Jorge Posada

This may seem like blasphemy to Yankee fans, but there’s no denying that Posada is overpaid. Yes, he has been solid throughout his career. But look at his 2006 stats, and then look at Mike Piazza’s 2006 stats. Pretty similar, eh? Where’s the big difference? Down at the bottom, in the salary section, where we learn that Posada made $12 million this year, while Piazza made $1.25 million. In reality, they probably each deserved somewhere between three and five million.

So there’s over $40 million that could have been spent more wisely, without ever touching the salaries of A-Rod, Jeter, Giambi, and Mussina. The Yankees have an advantage in bidding wars, but the problem with bidding wars is that they drive up the price for players who probably don’t deserve that much money. Would the Yankees be a lot better off if they had been outbid for the “services” of Jaret Wright and Carl Pavano? You bet your sweet bippy.

So A-Rod shoulders a lot of the blame, and Joe Torre almost got fired for not winning the World Series. But neither A-Rod nor Torre had anything to do with the pitchers the Yankees had on staff. It is very hard to win it all without good pitching, and the Yankees did not have good pitching. Their five main starters combined for a 4.35 ERA, thanks mostly to a surprisingly good season by Chien-Ming Wang (which he may or may not be able to duplicate) and an above average season by Mike Mussina (which he probably won’t duplicate, since he’s turning 38 this offseason). The other three starters (who combined to make about $25 million) combined for a 5.14 ERA.

Final analysis: the Yankees can spend $200 million every year, but until they start spending it on the right players at the right time, they will not match their previous success. That means no more signing (or trading for) players who are past their prime, and it means focusing on drafting and developing players internally. If George Steinbrenner can’t figure that out, he will continue to be disappointed.

6 thoughts on “Breaking down the Yankees

  1. Richie

    Aren’t the Rangers paying some of A-Rod’s salary? Do you know how much, and if the number you quoted reflects that?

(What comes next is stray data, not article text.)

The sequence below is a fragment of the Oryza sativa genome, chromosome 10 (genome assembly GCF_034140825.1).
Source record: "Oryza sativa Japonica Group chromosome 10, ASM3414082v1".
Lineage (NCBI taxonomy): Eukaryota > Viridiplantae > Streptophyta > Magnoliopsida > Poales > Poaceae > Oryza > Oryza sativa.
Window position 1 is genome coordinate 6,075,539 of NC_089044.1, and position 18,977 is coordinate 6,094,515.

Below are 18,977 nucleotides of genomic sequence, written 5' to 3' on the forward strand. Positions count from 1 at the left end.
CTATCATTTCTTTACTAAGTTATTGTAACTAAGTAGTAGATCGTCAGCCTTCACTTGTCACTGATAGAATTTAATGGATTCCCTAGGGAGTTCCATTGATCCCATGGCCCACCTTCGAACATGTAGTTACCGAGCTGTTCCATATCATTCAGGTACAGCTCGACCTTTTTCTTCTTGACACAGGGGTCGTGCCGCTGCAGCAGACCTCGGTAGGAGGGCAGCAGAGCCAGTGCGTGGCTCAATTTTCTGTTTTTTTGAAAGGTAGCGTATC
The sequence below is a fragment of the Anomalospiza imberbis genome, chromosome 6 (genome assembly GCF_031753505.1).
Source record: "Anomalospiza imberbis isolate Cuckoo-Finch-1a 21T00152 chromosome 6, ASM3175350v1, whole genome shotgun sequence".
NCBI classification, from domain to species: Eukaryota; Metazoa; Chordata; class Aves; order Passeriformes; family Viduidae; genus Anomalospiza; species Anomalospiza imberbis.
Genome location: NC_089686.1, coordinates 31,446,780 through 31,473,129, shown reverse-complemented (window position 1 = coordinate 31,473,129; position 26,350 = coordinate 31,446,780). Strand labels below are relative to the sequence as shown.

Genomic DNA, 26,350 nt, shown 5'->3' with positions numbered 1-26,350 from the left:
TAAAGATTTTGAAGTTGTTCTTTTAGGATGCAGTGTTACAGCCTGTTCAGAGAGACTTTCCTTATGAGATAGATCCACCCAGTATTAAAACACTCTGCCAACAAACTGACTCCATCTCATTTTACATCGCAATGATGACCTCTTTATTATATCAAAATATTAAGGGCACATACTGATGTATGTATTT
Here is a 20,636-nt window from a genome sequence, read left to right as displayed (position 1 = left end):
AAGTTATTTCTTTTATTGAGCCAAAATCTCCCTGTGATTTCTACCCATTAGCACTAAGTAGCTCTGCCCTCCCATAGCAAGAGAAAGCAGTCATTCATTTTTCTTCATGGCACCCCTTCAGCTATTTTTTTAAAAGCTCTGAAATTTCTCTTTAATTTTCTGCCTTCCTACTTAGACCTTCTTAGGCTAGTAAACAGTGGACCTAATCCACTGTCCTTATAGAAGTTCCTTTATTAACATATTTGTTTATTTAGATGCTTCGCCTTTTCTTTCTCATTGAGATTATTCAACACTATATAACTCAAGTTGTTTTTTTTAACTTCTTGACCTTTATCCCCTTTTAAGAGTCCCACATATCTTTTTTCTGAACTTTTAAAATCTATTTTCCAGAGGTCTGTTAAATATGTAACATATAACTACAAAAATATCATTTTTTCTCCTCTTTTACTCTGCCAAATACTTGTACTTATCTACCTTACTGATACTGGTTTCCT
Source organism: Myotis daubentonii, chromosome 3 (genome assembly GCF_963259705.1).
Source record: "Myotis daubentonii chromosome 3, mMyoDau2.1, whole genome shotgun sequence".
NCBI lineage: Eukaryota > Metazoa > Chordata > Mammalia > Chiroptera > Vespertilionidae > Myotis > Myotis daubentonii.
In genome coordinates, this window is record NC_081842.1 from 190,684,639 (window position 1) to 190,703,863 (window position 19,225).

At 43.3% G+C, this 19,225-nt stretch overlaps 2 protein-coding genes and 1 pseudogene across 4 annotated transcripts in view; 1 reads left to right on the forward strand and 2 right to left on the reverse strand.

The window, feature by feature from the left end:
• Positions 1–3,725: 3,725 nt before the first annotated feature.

2. Jeff J. Snider Post author

    I believe A-Rod was paid a total of $25.6 million or so this year, with the Rangers picking up $4 million of the tab. If I remember correctly, the Rangers are paying a total of something like $70 million of the $175 million owed to A-Rod when he was traded to the Yankees.

  3. caylie

    so jeff do u talk about anything other than baseball. i mean i love baseball just as much as the next person but , wow! i konw u have a life other than baseball. you should let others know more about YOU. other than the fact you like baseball. u have a great personality, u should let people see that every once in a while. including me. god bless.

  4. Jeff J. Snider Post author

    I do occasionally talk about things other than baseball. When I do, it is generally web development. I don’t believe in talking too much about myself or my family or other personal things, because a) I find it a bit pretentious to think that people care so much about my personal life that I need to ramble about it on my website; and b) I don’t think it is fair to my family or to myself to make personal things public. There are three things I love enough, know enough about, and have enough passion for to write about: baseball, web development, and my personal/family life. Two of those I write about on my website; the other one, with rare exceptions, I only write about privately.

    As for letting people see my personality, I think that personality comes through in writing, no matter what is being written about. If someone comes to this site who doesn’t know me personally, I don’t care a lot if they get to know me. I hope they enjoy the stuff I write about, and that is as far as my emotional investment goes.

  5. caylie

    alright then how come that is as far as your emotional developement goes? i mean u and that other person could become good friends bui u would never get the chance to find out because u just stopped communicating. i mean wouldn’t u want to give that other person a chance? I mean they wouldn’t start talking to u if they didn’t want to give u a chance.

  6. Jeff J. Snider Post author

    I am not quite sure what you are talking about. Are you referring to making friends through my website? I do a lot of things with the Internet: I shop, I follow my interests, I even make my living. One thing I don’t do on the Internet is make friends. It’s not that I don’t think there is anyone worth liking on the Internet; it’s just that I have plenty of people I know in real life with whom I already lack sufficient time to cultivate the kind of relationships I would like to. Why would I use the Internet to add more people to the list of “People I should try to be a better friend to”?

Leave a Reply

Your email address will not be published. Required fields are marked *